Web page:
Unfortunately, the NAS I am using doesn't properly support NFS without a LOT of tinkering (bootstraping it, installing it, etc). I'm not properly motivated to go through that process just yet, and I have other linux machines that are not having a reboot issue that have the same SMBFS mount.
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    Foozle Reducer ServerStorm's Avatar
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    Hi cpradio,

    If it is not a power issue then one other thing to check is to look at the capacitors on the mother board. If they are not flat and are bulging then it could also be a capacitor issue. I've seen this on a number of older servers/workstations.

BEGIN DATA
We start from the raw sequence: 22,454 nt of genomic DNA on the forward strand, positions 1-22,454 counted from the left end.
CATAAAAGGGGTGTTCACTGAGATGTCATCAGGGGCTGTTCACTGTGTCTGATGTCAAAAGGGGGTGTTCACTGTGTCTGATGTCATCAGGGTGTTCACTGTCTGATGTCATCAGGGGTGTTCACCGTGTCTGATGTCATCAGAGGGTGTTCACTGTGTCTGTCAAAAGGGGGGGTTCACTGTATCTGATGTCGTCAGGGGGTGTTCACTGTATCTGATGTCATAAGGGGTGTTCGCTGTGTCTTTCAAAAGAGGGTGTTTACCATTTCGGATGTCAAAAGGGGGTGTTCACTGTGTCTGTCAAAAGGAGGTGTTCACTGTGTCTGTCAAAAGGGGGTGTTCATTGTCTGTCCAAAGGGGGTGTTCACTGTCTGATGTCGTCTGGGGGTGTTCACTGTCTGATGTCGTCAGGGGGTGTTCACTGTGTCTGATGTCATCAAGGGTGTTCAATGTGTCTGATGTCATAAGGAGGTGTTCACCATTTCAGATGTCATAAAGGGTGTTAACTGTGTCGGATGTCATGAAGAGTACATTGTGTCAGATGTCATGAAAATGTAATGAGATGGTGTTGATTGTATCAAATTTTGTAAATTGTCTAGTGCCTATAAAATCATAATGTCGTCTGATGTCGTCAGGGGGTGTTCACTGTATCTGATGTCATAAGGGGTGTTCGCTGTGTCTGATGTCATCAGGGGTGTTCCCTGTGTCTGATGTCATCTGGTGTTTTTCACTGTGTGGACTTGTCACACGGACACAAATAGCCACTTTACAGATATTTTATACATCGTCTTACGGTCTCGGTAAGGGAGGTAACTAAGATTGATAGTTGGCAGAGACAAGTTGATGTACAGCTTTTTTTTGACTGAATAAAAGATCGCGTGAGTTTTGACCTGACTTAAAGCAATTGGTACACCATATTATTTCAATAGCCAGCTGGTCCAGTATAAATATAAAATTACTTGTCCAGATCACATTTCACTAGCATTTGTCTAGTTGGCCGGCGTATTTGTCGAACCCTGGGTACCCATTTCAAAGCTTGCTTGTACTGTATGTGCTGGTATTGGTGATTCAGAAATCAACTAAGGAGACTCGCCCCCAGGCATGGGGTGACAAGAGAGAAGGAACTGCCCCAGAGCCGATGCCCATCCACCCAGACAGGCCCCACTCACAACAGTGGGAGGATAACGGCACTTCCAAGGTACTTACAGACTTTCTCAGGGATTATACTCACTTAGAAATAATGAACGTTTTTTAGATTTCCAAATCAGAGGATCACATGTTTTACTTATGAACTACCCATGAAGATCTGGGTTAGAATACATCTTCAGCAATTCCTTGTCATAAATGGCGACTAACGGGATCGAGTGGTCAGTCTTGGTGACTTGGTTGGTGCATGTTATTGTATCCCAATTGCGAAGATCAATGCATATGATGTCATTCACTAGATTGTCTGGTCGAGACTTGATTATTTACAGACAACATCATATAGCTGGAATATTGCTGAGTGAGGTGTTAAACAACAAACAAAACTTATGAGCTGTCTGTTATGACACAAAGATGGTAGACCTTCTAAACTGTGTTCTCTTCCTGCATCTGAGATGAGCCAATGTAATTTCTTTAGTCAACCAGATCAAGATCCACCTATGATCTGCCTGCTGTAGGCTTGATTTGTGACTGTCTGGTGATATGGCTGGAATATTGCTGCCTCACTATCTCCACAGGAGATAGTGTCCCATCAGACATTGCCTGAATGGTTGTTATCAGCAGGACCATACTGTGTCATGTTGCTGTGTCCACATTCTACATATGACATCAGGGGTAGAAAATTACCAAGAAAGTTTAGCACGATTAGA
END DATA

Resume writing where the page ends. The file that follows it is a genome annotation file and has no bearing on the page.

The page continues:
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    Quote Originally Posted by ServerStorm View Post
    Hi cpradio,

    If it is not a power issue then one other thing to check is to look at the capacitors on the mother board. If they are not flat and are bulging then it could also be a capacitor issue. I've seen this on a number of older servers/workstations.
    Something I'll keep in mind. The MB is probably 7 years old. It does get a lot of load every day between specific hours (load tests and major processing is done to produce static data -- enough to where all 4 cores are 90-98% for several hours). Now I rarely reboot this machine, it usually runs for months until a patch requires a reboot, or power goes out (since my UPS is still without a battery), or something, so it is very obvious when it goes down.

    It has only gone down twice in the past 6-8 months on its own. I've restarted it maybe once during that time frame.